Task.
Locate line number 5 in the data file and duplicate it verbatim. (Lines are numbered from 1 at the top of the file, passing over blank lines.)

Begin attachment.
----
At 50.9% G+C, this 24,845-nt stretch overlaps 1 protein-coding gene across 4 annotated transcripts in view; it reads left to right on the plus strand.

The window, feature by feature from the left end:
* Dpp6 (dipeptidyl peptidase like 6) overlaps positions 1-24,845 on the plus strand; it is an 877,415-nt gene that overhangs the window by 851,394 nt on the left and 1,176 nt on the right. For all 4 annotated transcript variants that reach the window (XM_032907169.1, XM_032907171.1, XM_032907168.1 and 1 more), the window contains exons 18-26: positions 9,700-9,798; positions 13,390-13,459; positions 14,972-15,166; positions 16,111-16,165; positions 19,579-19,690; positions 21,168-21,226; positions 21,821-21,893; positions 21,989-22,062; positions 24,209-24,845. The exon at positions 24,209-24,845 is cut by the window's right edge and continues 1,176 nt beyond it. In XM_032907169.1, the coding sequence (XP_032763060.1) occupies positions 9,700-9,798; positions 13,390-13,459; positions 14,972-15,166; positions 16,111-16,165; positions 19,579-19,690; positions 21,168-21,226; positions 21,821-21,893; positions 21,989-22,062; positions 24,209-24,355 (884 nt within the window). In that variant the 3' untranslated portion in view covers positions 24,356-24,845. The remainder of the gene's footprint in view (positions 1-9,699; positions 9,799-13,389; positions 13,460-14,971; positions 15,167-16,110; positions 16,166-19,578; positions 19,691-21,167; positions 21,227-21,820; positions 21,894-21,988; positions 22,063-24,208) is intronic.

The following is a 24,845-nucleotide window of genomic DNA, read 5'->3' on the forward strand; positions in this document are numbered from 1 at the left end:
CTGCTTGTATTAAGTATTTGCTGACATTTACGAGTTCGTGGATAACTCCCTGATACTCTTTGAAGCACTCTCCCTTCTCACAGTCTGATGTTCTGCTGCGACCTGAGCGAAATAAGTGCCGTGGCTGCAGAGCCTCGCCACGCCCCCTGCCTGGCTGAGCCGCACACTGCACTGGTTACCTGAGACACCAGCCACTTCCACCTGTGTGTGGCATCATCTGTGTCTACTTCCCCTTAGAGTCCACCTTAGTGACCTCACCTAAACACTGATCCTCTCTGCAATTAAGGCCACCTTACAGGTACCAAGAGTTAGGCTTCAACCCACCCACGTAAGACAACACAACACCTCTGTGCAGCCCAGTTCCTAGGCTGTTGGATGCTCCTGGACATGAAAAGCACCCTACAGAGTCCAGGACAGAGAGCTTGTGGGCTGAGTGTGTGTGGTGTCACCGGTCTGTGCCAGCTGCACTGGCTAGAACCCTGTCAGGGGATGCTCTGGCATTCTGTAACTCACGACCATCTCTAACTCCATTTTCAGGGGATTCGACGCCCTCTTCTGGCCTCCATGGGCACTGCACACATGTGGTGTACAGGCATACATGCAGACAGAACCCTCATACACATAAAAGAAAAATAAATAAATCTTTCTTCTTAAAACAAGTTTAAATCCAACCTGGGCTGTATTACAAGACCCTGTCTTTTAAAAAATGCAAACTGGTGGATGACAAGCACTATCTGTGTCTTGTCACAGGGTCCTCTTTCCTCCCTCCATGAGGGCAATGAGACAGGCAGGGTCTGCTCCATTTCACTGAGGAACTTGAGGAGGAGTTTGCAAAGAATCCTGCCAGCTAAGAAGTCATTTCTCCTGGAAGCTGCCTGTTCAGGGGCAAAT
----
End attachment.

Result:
CTGCTTGTATTAAGTATTTGCTGACATTTACGAGTTCGTGGATAACTCCCTGATACTCTTTGAAGCACTCTCCCTTCTCACAGTCTGATGTTCTGCTGCGACCTGAGCGAAATAAGTGCCGTGGCTGCAGAGCCTCGCCACGCCCCCTGCCTGGCTGAGCCGCACACTGCACTGGTTACCTGAGACACCAGCCACTTCCACCTGTGTGTGGCATCATCTGTGTCTACTTCCCCTTAGAGTCCACCTTAGTGACCTCACCTAAACACTGATCCTCTCTGCAATTAAGGCCACCTTACAGGTACCAAGAGTTAGGCTTCAACCCACCCACGTAAGACAACACAACACCTCTGTGCAGCCCAGTTCCTAGGCTGTTGGATGCTCCTGGACATGAAAAGCACCCTACAGAGTCCAGGACAGAGAGCTTGTGGGCTGAGTGTGTGTGGTGTCACCGGTCTGTGCCAGCTGCACTGGCTAGAACCCTGTCAGGGGATGCTCTGGCATTCTGTAACTCACGACCATCTCTAACTCCATTTTCAGGGGATTCGACGCCCTCTTCTGGCCTCCATGGGCACTGCACACATGTGGTGTACAGGCATACATGCAGACAGAACCCTCATACACATAAAAGAAAAATAAATAAATCTTTCTTCTTAAAACAAGTTTAAATCCAACCTGGGCTGTATTACAAGACCCTGTCTTTTAAAAAATGCAAACTGGTGGATGACAAGCACTATCTGTGTCTTGTCACAGGGTCCTCTTTCCTCCCTCCATGAGGGCAATGAGACAGGCAGGGTCTGCTCCATTTCACTGAGGAACTTGAGGAGGAGTTTGCAAAGAATCCTGCCAGCTAAGAAGTCATTTCTCCTGGAAGCTGCCTGTTCAGGGGCAAAT